Protein leverage hypothesis

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The protein leverage hypothesis states that human beings will prioritize the consumption of protein in food over other dietary components, and will eat until protein needs have been met, regardless of energy content,[1] thus leading to over-consumption of foodstuffs when their protein content is low.[1]

This hypothesis has been put forward as a potential explanation of the obesity epidemic.[2] Empirical tests have provided some evidence to confirm the hypothesis[3] with one study suggesting that this could be a link between ultra-processed foods and the prevalence of obesity in the developed world.[4]

In the 1980s, David Raubenheimer and Stephen Simpson, researchers now at the University of Sydney, began to study appetite and food intake in locusts. By studying responses to artificial diets with differing compositions of protein and carbohydrate, they developed the protein leverage hypothesis. Their experiments showed that those who aren't getting enough protein in their diet will continue to be hungry, even when their overall caloric intake is high. "Protein decoys", such as ultraprocessed savory foods that contain little protein (e,g, barbecue chips), are likely to be attractive and to result in overeating. The hormone FGF21, which is released from the liver, can drive savory-seeking behavior under conditions of low protein intake. However, extremely high protein diets can also have drawbacks. In 2020 Simpson and Raubenheimer published the popular science book Eat Like the Animals: What Nature Teaches Us about the Science of Healthy Eating, which details their experiments. For lifelong health they recommend eating a balanced diet with more fiber and fewer fats and carbohydrates rather than an extremely high protein diet.[5][6][7]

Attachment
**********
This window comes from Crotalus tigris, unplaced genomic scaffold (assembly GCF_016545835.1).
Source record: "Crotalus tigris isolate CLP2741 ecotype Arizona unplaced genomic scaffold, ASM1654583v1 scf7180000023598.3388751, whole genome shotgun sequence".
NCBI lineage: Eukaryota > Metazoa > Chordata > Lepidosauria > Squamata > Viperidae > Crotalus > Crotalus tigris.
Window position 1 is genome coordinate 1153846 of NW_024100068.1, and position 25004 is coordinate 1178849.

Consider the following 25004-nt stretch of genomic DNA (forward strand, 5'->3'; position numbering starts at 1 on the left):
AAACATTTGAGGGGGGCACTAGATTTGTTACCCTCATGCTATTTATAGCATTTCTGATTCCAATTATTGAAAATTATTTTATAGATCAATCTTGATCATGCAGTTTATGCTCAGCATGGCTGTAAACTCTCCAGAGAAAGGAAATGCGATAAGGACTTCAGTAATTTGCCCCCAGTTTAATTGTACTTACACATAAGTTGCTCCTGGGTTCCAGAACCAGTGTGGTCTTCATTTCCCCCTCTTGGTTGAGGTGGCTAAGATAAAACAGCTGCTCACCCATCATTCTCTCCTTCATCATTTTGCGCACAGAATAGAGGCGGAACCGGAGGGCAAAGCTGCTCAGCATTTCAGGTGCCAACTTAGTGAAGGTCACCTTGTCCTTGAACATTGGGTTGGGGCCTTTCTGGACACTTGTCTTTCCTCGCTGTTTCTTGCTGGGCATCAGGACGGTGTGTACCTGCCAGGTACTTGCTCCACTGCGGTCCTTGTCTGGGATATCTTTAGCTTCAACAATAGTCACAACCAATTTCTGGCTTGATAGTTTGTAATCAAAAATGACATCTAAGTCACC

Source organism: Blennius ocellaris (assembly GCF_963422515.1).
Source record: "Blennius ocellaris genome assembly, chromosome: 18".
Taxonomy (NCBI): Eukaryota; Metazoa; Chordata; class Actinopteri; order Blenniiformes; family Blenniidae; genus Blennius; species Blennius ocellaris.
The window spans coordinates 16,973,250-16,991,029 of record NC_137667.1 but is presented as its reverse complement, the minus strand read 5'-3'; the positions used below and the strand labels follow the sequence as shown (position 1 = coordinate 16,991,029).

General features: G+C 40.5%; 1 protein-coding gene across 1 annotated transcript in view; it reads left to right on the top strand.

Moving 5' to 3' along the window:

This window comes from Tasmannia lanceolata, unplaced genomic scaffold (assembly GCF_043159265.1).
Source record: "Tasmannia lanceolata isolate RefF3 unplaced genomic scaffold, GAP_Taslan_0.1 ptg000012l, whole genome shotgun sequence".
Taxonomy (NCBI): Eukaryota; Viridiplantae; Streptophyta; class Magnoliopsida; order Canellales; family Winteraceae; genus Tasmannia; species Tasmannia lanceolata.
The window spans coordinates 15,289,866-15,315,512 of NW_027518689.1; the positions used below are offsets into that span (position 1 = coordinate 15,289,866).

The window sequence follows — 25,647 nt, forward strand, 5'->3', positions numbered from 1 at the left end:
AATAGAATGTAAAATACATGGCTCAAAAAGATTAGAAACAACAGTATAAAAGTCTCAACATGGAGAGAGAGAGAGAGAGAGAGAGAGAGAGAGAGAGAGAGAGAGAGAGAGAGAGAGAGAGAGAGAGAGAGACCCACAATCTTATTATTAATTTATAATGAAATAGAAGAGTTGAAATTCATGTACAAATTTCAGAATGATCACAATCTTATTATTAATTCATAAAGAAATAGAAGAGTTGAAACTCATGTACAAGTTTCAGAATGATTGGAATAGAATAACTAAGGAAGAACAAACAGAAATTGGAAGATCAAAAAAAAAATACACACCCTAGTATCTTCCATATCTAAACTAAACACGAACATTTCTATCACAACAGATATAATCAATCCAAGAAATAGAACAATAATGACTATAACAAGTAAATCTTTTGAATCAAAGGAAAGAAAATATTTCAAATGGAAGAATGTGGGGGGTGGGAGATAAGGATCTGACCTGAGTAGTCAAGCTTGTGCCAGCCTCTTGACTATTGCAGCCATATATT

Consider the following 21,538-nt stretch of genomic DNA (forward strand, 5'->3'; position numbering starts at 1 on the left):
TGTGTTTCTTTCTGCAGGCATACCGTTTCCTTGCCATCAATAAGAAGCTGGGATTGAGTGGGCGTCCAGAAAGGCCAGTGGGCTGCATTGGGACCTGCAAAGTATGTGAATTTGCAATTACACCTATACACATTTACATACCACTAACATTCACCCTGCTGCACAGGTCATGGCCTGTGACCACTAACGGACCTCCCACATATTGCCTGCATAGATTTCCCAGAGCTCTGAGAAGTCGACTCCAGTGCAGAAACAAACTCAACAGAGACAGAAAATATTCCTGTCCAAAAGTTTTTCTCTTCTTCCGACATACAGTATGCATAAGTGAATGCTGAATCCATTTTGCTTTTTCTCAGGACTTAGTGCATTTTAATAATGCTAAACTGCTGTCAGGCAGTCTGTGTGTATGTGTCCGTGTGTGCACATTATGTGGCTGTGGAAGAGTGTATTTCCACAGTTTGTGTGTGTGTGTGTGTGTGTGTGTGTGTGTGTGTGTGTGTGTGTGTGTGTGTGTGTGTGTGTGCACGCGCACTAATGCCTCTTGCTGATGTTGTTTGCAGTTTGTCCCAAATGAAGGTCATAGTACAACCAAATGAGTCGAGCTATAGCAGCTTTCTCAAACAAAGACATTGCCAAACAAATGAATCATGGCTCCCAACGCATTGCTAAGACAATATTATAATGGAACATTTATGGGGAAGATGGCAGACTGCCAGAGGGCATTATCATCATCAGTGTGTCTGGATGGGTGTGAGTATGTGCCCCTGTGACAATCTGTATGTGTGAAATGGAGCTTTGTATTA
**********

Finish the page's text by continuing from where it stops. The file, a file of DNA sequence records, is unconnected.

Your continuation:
In 1995, Australian researcher Susanna Holt developed the concept of satiety value, a measure of how much a given food is likely to satisfy the hunger of someone. High protein foods have been found to have high satiety values, though these are outmatched by potatoes and oats (which have a low glycemic index). Fruits rank similarly to high protein foods (likely due to their high level of dietary fibre).[8]


  1. ^ a b Bekelman, Traci A.; Santamaría-Ulloa, Carolina; Dufour, Darna L.; Marín-Arias, Lilliam; Dengo, Ana Laura (2017-05-06). "Using the protein leverage hypothesis to understand socioeconomic variation in obesity". American Journal of Human Biology. 29 (3): e22953. doi:10.1002/ajhb.22953. ISSN 1520-6300. PMID 28121382.
  2. ^ Simpson, S. J.; Raubenheimer, D. (May 2005). "Obesity: the protein leverage hypothesis". Obesity Reviews. 6 (2): 133–142. doi:10.1111/j.1467-789X.2005.00178.x. ISSN 1467-7881. PMID 15836464.
  3. ^ Martinez-Cordero, Claudia; Kuzawa, Christopher W.; Sloboda, Deborah M.; Stewart, Joanna; Simpson, Stephen J.; Raubenheimer, David (October 2012). "Testing the Protein Leverage Hypothesis in a free-living human population". Appetite. 59 (2): 312–315. doi:10.1016/j.appet.2012.05.013. ISSN 1095-8304. PMID 22634200.
  4. ^ "It's Not Just Salt, Sugar, Fat: Study Finds Ultra-Processed Foods Drive Weight Gain". Retrieved 2019-05-17.
  5. ^ Vernimmen, Tim (1 May 2023). "Like hungry locusts, humans can easily be tricked into overeating". Knowable Magazine | Annual Reviews. doi:10.1146/knowable-050123-1. Retrieved 9 May 2023.
  6. ^ Raubenheimer, David; Simpson, Stephen J. (17 July 2016). "Nutritional Ecology and Human Health". Annual Review of Nutrition. 36 (1): 603–626. doi:10.1146/annurev-nutr-071715-051118. ISSN 0199-9885. Retrieved 9 May 2023.
  7. ^ Raubenheimer, David (2020). Eat like the animals : what nature teaches us about the science of healthy eating. Sydney, NSW: HarperCollins Publishers. ISBN 1460758692.
  8. ^ Skarnulis, Leanna (September 25, 2009). "Satiety: The New Diet Weapon". WebMD. Retrieved 9 May 2023.